Author Aaron Marks wrote what is probably the seminal article about that history. He wrote it for Gamasutra, another great game dev site. Here’s a link to the full history:
As a founder of the Game Audio Network Guild (G.A.N.G), what would you say have been the biggest changes in game audio over the years?
Brian Schmidt is the President of the Game Audio Network Guild. I like the way he sums it up. He points to two times when everything changed for game audio. The first was when companies started putting out games on CD and DVD in the late 90’s, opening the door for traditional score composers to bring their palettes to video games. The second big change is the mobile game explosion the past several years, creating a massive demand for content creators. He said in a recent interview, “Game composers need to be very versatile, because they might be called on to compose epic battle music one day and ‘cutesy pet’ music the next.” I can testify to that. Literally. Last week I composed a smooth jazz score for a cutesy bakery game, then turned around the very next day and wrote epic battle music for an action adventure title!
We’re on the cusp of the next big change right now, as AR and VR are finally shaping up into something that is both compelling and affordable. Lots of challenges and opportunities coming down the road for us there.
I’m very much looking forward to reading your book Composing Music For Games: The Art, Technology and Business of Video Game Scoring, it sounds like a fantastic read. What are you hoping are the key things your readers will take from it?
Here’s what I hope they get from the book. I want them to compete with me one day and beat me. I mean it. I want readers to get so much out of this book – so much knowledge about how to create a vibrant and continually relevant adaptive music score, so much savvy about nurturing and building a successful scoring business, and so much vitality from a wealth of brain-healthy lifestyle practices – that they go head to head with me in a composer pitch for some major title… and just beat the stuffing out of me. At that point, I think I can retire! Seriously, then I’ll know that I have successfully passed on something of real value to the next generation. That’s what I hope readers get from this book. And then go on to have a successful scoring career for the next 20-30 years.
So you’re this year’s Keynote Speaker at GameSoundCon, which is fantastic, can you give us a hint on what you’ll be saying?
Yes! So excited to be heading to GSC next month. It’s gonna be fantastic. I’m thrilled to be the Keynote Speaker. Here’s the title and outline of my talk:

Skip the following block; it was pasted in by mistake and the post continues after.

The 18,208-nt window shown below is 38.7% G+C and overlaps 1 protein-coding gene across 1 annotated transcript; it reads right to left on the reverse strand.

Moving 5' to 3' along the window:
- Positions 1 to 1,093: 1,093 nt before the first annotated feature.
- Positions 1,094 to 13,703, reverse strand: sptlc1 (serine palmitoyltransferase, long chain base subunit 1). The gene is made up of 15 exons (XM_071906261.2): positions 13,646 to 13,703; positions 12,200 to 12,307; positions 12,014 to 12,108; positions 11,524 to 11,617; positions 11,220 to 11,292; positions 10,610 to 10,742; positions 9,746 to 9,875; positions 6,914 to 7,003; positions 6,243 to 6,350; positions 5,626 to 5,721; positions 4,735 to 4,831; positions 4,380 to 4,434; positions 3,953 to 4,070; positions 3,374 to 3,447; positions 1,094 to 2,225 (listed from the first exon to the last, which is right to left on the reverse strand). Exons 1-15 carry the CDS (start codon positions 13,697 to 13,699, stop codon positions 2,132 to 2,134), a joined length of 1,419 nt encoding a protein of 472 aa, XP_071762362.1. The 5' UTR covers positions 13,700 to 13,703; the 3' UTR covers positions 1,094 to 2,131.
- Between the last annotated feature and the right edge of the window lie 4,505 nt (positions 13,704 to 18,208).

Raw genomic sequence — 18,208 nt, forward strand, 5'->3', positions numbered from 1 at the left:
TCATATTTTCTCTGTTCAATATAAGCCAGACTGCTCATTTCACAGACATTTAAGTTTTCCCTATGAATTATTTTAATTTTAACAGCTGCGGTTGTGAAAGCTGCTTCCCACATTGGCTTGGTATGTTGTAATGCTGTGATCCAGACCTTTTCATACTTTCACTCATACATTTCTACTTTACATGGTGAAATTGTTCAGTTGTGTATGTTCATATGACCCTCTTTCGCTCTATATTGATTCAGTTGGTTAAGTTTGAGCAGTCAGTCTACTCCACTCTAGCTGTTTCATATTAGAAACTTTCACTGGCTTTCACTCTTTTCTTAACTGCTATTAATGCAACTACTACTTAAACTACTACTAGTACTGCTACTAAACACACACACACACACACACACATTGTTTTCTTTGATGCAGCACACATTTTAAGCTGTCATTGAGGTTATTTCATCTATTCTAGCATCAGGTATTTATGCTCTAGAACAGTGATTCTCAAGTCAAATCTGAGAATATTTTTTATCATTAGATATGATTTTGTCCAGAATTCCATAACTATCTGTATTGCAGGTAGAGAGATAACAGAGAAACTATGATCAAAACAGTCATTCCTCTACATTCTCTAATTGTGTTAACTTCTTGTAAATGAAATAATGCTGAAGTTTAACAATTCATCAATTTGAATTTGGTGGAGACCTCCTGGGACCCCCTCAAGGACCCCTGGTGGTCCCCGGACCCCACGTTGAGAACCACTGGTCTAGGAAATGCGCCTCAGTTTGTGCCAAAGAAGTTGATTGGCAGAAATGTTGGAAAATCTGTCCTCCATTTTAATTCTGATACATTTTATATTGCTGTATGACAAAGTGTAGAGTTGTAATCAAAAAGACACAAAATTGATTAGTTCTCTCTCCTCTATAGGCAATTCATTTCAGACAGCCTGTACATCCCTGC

SPOILS OF WAR
10 Gems of Wisdom from 20 Years in the Trenches
All Puzzles Yields to Persistent Effort
Vanguards and Experts Win
Imagination Trumps Technical Limits
Be Nice. And Indispensable.
Rise thru Research
Face Your Fears
Protect Your MVP
The Great Yes
Have you been to the event in previous years? If so, what are your favourite memories from the event?
Absolutely. Aha moments about how to approach some thorny technical or business problem, catching up with old friends and making lots of new friends. It’s wonderful.
What would you say to people who’ve never been to GameSoundCon before and are not sure whether to go?
Haha fantastic, so what else lies in the future for you now?
Today I’m mixing the last few tracks of the aforementioned action adventure score. Monday, I dive into a new fantasy score. I speak at universities about game scoring on a regular basis. In fact, I’ll be at John Hopkins University speaking at the Peabody Institute of Music the week after GSC. Then we’re into the GANG Awards and GDC… there’s always something interesting and exciting in this business.
For my last question; If you could have a drink with anyone in the world, alive or dead, who would it be and why?
Hanging on the wall of my studio right now are eight portraits. These portraits are of people from various walks of life, whose impact on the world are a continual source of inspiration and motivation to me:
Leonardo da Vinci
Gordon B. Hinckley
I turn and look at those pictures from time to time when I’m feeling lazy, uninspired, blocked or frustrated. How can you not get back up, push forward and try your best when thinking about people like that? So, if they could be gathered together, in the same room, at the same time, and I’m invited to hang with them… it just couldn’t get any better than that.
A massive thanks again to Chance Thomas, and thanks for reading! We hope you enjoyed the interview, check out more over at our Interviews page and don’t miss a thing by signing up to our Monthly Newsletter!